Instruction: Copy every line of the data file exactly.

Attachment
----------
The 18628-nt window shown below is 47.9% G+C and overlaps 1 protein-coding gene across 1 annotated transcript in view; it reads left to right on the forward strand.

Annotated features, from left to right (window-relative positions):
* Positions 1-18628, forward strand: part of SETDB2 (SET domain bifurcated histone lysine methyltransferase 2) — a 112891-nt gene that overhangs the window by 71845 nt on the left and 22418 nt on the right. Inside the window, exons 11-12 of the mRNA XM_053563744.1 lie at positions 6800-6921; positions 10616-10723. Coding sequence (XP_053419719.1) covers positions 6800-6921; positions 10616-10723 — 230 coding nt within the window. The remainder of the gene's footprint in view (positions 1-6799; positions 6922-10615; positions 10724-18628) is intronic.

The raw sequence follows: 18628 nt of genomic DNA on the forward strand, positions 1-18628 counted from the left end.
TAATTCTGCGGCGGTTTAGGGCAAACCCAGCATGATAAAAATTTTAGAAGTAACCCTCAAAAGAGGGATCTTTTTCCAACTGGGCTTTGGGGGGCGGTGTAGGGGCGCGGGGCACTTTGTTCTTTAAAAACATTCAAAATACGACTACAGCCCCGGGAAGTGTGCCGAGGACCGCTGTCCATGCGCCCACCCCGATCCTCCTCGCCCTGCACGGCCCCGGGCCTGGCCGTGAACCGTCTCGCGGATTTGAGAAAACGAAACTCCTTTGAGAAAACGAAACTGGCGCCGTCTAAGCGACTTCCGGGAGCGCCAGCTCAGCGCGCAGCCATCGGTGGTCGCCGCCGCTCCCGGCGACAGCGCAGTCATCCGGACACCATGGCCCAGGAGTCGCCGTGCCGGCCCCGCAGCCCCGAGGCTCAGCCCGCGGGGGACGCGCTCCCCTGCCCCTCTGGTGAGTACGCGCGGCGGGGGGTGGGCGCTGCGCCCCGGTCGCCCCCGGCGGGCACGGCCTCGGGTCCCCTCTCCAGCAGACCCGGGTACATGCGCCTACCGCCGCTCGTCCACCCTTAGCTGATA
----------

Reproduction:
The 18628-nt window shown below is 47.9% G+C and overlaps 1 protein-coding gene across 1 annotated transcript in view; it reads left to right on the forward strand.

Annotated features, from left to right (window-relative positions):
* Positions 1-18628, forward strand: part of SETDB2 (SET domain bifurcated histone lysine methyltransferase 2) — a 112891-nt gene that overhangs the window by 71845 nt on the left and 22418 nt on the right. Inside the window, exons 11-12 of the mRNA XM_053563744.1 lie at positions 6800-6921; positions 10616-10723. Coding sequence (XP_053419719.1) covers positions 6800-6921; positions 10616-10723 — 230 coding nt within the window. The remainder of the gene's footprint in view (positions 1-6799; positions 6922-10615; positions 10724-18628) is intronic.

The raw sequence follows: 18628 nt of genomic DNA on the forward strand, positions 1-18628 counted from the left end.
TAATTCTGCGGCGGTTTAGGGCAAACCCAGCATGATAAAAATTTTAGAAGTAACCCTCAAAAGAGGGATCTTTTTCCAACTGGGCTTTGGGGGGCGGTGTAGGGGCGCGGGGCACTTTGTTCTTTAAAAACATTCAAAATACGACTACAGCCCCGGGAAGTGTGCCGAGGACCGCTGTCCATGCGCCCACCCCGATCCTCCTCGCCCTGCACGGCCCCGGGCCTGGCCGTGAACCGTCTCGCGGATTTGAGAAAACGAAACTCCTTTGAGAAAACGAAACTGGCGCCGTCTAAGCGACTTCCGGGAGCGCCAGCTCAGCGCGCAGCCATCGGTGGTCGCCGCCGCTCCCGGCGACAGCGCAGTCATCCGGACACCATGGCCCAGGAGTCGCCGTGCCGGCCCCGCAGCCCCGAGGCTCAGCCCGCGGGGGACGCGCTCCCCTGCCCCTCTGGTGAGTACGCGCGGCGGGGGGTGGGCGCTGCGCCCCGGTCGCCCCCGGCGGGCACGGCCTCGGGTCCCCTCTCCAGCAGACCCGGGTACATGCGCCTACCGCCGCTCGTCCACCCTTAGCTGATA